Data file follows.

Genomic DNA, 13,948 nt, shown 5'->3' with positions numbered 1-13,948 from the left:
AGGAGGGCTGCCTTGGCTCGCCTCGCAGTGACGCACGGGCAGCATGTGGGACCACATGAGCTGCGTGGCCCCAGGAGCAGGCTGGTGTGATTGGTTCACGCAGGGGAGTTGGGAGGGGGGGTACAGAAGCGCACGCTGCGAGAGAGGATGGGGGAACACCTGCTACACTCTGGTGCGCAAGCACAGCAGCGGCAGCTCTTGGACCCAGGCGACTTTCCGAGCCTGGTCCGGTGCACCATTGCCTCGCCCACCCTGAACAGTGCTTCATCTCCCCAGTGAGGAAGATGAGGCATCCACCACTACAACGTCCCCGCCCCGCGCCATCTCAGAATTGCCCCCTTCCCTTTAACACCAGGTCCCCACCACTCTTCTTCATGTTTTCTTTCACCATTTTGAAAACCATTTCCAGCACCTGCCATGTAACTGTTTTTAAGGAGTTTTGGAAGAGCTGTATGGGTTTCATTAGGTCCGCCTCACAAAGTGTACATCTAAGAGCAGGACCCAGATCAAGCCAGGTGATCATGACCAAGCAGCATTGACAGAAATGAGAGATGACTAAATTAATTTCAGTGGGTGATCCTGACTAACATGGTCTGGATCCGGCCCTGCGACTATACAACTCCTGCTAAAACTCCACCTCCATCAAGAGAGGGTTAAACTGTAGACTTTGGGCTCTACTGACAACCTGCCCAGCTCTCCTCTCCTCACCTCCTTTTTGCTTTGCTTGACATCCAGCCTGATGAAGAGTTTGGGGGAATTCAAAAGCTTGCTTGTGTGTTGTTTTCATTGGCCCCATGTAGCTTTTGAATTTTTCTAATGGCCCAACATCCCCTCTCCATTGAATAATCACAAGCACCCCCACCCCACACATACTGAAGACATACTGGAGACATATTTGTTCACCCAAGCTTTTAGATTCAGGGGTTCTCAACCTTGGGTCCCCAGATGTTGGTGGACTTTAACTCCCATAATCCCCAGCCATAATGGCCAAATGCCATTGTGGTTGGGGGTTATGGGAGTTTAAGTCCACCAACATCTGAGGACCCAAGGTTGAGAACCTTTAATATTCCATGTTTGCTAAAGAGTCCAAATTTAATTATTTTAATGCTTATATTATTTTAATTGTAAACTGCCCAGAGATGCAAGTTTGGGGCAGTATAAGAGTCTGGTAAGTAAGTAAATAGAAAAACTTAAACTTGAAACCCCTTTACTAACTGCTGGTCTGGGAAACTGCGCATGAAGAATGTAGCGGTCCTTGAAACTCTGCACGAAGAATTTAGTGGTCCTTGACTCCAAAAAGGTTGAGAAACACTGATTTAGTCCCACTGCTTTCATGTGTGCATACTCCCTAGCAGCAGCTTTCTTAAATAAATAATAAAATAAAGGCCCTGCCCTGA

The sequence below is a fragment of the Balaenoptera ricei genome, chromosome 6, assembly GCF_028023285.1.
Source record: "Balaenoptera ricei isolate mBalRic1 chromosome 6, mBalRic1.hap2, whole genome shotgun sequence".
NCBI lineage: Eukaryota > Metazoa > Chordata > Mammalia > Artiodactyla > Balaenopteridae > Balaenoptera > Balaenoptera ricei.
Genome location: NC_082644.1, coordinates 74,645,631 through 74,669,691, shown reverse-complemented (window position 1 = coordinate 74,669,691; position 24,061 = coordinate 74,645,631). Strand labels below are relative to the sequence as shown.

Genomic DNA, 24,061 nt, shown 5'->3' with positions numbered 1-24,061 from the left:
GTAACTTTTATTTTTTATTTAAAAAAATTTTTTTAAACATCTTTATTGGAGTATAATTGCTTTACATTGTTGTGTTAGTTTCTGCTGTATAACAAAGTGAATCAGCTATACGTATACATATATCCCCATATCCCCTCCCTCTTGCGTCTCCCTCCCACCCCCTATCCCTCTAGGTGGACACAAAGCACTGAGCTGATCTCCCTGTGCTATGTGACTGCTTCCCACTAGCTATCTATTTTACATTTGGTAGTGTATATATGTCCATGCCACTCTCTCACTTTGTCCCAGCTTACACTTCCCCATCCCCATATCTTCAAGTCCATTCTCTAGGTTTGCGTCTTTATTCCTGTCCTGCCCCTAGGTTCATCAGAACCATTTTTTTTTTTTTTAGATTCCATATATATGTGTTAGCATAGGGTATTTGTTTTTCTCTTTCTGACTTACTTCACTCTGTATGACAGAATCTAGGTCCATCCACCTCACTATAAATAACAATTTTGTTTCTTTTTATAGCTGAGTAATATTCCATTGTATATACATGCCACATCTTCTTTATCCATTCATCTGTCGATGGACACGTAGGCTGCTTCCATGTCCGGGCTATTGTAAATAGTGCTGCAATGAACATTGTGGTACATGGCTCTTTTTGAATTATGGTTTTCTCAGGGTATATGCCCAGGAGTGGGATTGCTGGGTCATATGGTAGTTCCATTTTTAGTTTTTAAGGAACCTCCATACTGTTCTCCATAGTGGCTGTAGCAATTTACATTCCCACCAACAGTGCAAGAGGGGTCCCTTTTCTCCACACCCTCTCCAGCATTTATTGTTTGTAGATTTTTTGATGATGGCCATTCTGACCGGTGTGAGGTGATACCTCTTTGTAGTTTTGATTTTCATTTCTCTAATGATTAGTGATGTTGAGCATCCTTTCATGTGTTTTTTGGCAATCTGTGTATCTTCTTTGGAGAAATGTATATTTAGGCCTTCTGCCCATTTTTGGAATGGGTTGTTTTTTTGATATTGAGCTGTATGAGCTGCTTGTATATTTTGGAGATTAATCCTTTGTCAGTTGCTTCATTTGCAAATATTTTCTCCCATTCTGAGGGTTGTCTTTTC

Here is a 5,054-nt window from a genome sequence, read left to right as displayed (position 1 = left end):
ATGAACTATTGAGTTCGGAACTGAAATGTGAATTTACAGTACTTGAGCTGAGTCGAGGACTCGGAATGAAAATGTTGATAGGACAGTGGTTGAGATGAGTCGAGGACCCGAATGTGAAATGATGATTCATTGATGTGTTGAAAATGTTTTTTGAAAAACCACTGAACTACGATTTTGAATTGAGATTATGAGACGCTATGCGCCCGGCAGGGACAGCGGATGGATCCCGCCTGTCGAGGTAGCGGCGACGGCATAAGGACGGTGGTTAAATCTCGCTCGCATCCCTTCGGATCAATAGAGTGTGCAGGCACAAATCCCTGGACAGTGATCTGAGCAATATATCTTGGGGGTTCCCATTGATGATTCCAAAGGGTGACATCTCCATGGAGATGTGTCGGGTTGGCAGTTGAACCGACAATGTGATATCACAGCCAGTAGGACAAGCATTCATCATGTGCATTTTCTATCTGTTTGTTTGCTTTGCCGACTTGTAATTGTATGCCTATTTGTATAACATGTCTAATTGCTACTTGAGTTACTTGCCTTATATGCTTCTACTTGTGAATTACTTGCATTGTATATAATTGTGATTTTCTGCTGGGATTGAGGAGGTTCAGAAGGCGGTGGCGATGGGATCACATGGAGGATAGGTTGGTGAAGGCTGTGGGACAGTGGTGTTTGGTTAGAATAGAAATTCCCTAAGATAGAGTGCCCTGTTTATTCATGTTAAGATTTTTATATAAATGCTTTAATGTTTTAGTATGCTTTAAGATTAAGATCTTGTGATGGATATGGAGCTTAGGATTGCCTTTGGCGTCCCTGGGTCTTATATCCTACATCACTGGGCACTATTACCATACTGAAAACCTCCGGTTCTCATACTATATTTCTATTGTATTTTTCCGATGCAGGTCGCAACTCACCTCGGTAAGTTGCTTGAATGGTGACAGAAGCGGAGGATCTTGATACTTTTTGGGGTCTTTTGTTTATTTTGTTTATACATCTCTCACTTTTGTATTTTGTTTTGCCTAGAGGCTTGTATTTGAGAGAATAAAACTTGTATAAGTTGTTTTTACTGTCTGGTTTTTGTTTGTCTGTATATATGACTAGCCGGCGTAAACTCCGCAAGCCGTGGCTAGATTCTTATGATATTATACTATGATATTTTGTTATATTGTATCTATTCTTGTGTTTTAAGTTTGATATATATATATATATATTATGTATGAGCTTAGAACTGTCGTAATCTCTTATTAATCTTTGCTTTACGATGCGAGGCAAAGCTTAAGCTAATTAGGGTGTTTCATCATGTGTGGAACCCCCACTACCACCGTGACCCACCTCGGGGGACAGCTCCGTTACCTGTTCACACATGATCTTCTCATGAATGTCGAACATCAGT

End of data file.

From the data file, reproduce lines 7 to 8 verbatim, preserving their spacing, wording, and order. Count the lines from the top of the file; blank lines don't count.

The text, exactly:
Genomic DNA, 24,061 nt, shown 5'->3' with positions numbered 1-24,061 from the left:
GTAACTTTTATTTTTTATTTAAAAAAATTTTTTTAAACATCTTTATTGGAGTATAATTGCTTTACATTGTTGTGTTAGTTTCTGCTGTATAACAAAGTGAATCAGCTATACGTATACATATATCCCCATATCCCCTCCCTCTTGCGTCTCCCTCCCACCCCCTATCCCTCTAGGTGGACACAAAGCACTGAGCTGATCTCCCTGTGCTATGTGACTGCTTCCCACTAGCTATCTATTTTACATTTGGTAGTGTATATATGTCCATGCCACTCTCTCACTTTGTCCCAGCTTACACTTCCCCATCCCCATATCTTCAAGTCCATTCTCTAGGTTTGCGTCTTTATTCCTGTCCTGCCCCTAGGTTCATCAGAACCATTTTTTTTTTTTTTAGATTCCATATATATGTGTTAGCATAGGGTATTTGTTTTTCTCTTTCTGACTTACTTCACTCTGTATGACAGAATCTAGGTCCATCCACCTCACTATAAATAACAATTTTGTTTCTTTTTATAGCTGAGTAATATTCCATTGTATATACATGCCACATCTTCTTTATCCATTCATCTGTCGATGGACACGTAGGCTGCTTCCATGTCCGGGCTATTGTAAATAGTGCTGCAATGAACATTGTGGTACATGGCTCTTTTTGAATTATGGTTTTCTCAGGGTATATGCCCAGGAGTGGGATTGCTGGGTCATATGGTAGTTCCATTTTTAGTTTTTAAGGAACCTCCATACTGTTCTCCATAGTGGCTGTAGCAATTTACATTCCCACCAACAGTGCAAGAGGGGTCCCTTTTCTCCACACCCTCTCCAGCATTTATTGTTTGTAGATTTTTTGATGATGGCCATTCTGACCGGTGTGAGGTGATACCTCTTTGTAGTTTTGATTTTCATTTCTCTAATGATTAGTGATGTTGAGCATCCTTTCATGTGTTTTTTGGCAATCTGTGTATCTTCTTTGGAGAAATGTATATTTAGGCCTTCTGCCCATTTTTGGAATGGGTTGTTTTTTTGATATTGAGCTGTATGAGCTGCTTGTATATTTTGGAGATTAATCCTTTGTCAGTTGCTTCATTTGCAAATATTTTCTCCCATTCTGAGGGTTGTCTTTTC